Latz + Partner: The city centre of Emmen, a town in the Dutch province Drente, has been redesigned completely. With 26.400 square metres the new Raadhuisplein (Town Hall Square) has become one of Emmen’s largest public open spaces. Its attractive location and appearance will involve economic development and improvement of public services and public life. Formerly dominated by cars, dissected by a traversing footbridge and cluttered with rather randomly set elements, the square is now an open and clearly structured space for pedestrians, cyclists and only delivery, which complies with the demands on high quality materials and sustainable construction methods as well as with a strong commitment for inclusive design. Together with the existing mixed use buildings, the pepped up frontages of the renewed town hall, the cafes, restaurants and shops, the new theatre and the newly built zoo, the square has turned into the vibrant heart of a coherent urban environment.
The generous layout of hard surfaces allows for a multitude of activities and events. People can move in all directions and find many and varied possibilities to stay. When entering the square, they get the immediate feeling to be on Raadhuisplein, due to six characterizing elements which can be found all over the site: a carpet of natural stone, a tree canopy, garden inlays, water features, the continuous sundeck and the lighting.
Thanks to the relocation of through road and parking into the ground below and the removal of the Traverse, north and south, the “hard-scape” in the east and the landscape in the west can grow together and form a modern urban “park-scape” on the transition of city and nature. The planned Zuidblock – an extension of the Willinkplein business complex – will form a new clear edge in the south, while the theatre and the zoo give the square a culture- and leisure- oriented emphasis to the west. The Raadhuisplein responds to contemporary demands, away from a consensus society to complex interaction which cultivates community at a respectful distance. It offers well visible and socially manageable spaces which meet the expectations of all user groups. Warm timber and glistening pools of water link ‘hard’ and ‘soft’, trade and administration, culture and recreation. A stone-paved carpet interspersed with vegetation frames and connects the heterogeneous building development and the landscape islands and creates a completely new urban open space.
Granite slabs cover the “hard” areas up to the facades. The consistency of the surface and the joint design from east to west enlarge the plaza‘s dimensions and create a generous spatial impression. Inclusions and different color shades enhance the granite’s warm and noble appearance. It is also used for runners, steps and the mineral parts of the sun deck in order to support a consistent identifying aspect of the new Raadhuisplein.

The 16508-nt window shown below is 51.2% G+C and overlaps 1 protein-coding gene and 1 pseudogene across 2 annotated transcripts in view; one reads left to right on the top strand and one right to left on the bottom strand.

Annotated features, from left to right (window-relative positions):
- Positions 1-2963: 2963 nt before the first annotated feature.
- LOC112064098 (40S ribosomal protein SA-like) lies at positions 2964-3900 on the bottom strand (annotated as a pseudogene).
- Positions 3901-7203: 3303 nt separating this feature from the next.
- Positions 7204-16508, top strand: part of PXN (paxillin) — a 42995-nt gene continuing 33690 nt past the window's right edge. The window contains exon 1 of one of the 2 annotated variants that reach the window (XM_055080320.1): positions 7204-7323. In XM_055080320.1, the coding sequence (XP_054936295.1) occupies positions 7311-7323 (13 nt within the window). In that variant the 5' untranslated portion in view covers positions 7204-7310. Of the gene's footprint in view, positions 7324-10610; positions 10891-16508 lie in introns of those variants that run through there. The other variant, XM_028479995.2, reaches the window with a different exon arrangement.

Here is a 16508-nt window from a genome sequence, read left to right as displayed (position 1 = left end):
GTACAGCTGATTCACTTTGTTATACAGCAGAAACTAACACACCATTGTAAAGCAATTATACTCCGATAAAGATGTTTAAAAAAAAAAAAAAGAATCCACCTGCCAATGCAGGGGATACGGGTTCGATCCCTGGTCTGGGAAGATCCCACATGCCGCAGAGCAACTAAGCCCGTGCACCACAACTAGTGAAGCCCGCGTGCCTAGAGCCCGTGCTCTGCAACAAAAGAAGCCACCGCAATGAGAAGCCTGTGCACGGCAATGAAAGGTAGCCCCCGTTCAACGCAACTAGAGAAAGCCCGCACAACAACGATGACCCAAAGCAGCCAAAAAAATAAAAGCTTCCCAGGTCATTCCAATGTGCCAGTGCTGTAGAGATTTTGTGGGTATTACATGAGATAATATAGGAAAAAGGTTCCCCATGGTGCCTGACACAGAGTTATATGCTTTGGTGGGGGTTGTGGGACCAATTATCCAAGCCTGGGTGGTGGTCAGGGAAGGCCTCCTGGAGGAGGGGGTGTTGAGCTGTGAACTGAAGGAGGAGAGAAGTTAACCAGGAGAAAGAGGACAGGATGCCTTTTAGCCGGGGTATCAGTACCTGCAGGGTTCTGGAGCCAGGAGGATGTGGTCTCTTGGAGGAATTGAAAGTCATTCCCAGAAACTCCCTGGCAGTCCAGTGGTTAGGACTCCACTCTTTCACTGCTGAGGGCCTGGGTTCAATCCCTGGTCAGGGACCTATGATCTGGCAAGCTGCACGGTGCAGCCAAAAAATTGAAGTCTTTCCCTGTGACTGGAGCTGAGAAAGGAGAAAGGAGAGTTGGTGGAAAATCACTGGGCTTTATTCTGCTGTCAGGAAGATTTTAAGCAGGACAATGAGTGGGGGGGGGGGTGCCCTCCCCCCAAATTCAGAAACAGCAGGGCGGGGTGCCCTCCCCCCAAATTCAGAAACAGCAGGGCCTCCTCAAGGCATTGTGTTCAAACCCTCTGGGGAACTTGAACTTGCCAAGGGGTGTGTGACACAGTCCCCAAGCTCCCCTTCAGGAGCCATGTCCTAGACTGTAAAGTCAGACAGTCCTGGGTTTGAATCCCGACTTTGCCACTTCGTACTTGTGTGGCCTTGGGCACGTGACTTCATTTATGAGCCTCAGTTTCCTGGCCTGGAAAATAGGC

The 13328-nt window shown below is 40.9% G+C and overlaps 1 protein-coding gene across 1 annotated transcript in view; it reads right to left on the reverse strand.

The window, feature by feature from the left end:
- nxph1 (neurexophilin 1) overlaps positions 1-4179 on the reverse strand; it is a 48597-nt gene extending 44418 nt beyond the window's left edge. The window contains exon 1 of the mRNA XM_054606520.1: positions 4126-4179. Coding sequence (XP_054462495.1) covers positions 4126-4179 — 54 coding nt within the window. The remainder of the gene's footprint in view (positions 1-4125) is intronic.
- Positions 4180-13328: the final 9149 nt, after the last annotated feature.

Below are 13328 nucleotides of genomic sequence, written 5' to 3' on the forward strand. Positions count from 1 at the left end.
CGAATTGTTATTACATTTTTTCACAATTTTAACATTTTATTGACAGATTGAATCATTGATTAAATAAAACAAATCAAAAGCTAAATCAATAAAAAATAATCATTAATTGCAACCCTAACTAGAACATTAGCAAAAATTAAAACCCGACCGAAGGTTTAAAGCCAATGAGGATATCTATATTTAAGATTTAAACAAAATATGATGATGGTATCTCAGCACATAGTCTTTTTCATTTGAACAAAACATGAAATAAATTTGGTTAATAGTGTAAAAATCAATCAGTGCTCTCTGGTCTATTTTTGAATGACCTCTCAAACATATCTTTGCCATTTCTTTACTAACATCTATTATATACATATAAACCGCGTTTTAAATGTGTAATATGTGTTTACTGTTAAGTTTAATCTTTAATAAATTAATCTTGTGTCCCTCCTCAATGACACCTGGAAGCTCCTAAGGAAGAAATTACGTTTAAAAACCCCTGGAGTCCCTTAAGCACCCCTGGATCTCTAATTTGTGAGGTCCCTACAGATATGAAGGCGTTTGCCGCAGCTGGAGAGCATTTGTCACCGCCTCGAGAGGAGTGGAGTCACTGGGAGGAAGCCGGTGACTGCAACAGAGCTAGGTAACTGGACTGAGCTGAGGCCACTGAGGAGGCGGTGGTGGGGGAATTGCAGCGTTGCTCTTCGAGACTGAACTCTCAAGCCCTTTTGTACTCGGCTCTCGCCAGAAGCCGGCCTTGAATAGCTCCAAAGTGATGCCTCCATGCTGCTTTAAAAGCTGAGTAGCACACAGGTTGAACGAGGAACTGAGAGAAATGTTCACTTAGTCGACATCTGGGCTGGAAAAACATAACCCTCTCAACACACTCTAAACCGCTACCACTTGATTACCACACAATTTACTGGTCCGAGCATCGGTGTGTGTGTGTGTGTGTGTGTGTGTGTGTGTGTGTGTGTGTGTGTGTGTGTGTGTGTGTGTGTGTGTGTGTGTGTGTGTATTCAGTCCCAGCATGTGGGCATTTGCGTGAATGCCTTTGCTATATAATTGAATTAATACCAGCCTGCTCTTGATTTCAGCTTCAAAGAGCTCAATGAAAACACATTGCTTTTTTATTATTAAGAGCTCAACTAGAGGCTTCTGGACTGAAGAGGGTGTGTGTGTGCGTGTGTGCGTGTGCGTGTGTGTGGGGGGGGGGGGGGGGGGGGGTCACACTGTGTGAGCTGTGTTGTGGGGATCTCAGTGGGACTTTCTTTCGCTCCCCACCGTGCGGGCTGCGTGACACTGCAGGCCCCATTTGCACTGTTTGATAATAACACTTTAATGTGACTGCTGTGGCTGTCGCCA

The trees seem to come from the communal grove in the west and to settle down in the various “rooms” of the square in a casual way, but reacting with their actual position on the underground conditions. The existing types of vegetation are complemented by new species which give the square its own individual character, including Quercus robur, Gleditsia inermis, Betula papyrifera, Pinus nigra ‘Austriaca’, Prunus avium ‘Plena’. Their canopy forms a first vegetation layer.
A second much lower layer is formed by ornamental shrubs which are inserted into the larger flower beds in front of the town hall and on top of the tunnel entrances. A hardy mix of decorative shrubs, perennials and grasses with a high percentage of flowering and evergreen species has been added to the three-dimensional structure of the garden inlays. It gives the Raadhuisplein all year round an appealing almost romantic face. An intimate garden area has been placed between the facades of the Weiertwand and the Sun Deck. Fields of grasses are structured by low-growing evergreen hedges and are highlighted seasonally by flowers, the colours of the leaves and geophytes.
Water in different forms is shaping the central “Plein”. It introduces the beauty of its sounds and its glistening surface as well as further haptic qualities to the square and forms a self-contained cycle. In the northern part the pond, planted with decorative water plants, seems to be of more natural kind. Here all the rainwater and pumped water are collected. The water gets filtered and then returned into the water cycle. Beyond a small bridge the pond has merged into a long channel which follows the central promenade and connects the Raadhuisplein with the theatre and the zoo. A broad bridge built for delivery vehicles separates the channel from the shallow water surface on the Theaterplein. On the slightly inclined stone paving the water depth has diminished to 15 cm. The edges are blurring by the play of water fountains and emphasize the beauty of the wet stones. The smooth surface reflects the sky, the plants and the buildings around. For open-air theatre the water gets drained off and the stone surface can be used for a stage or tribune.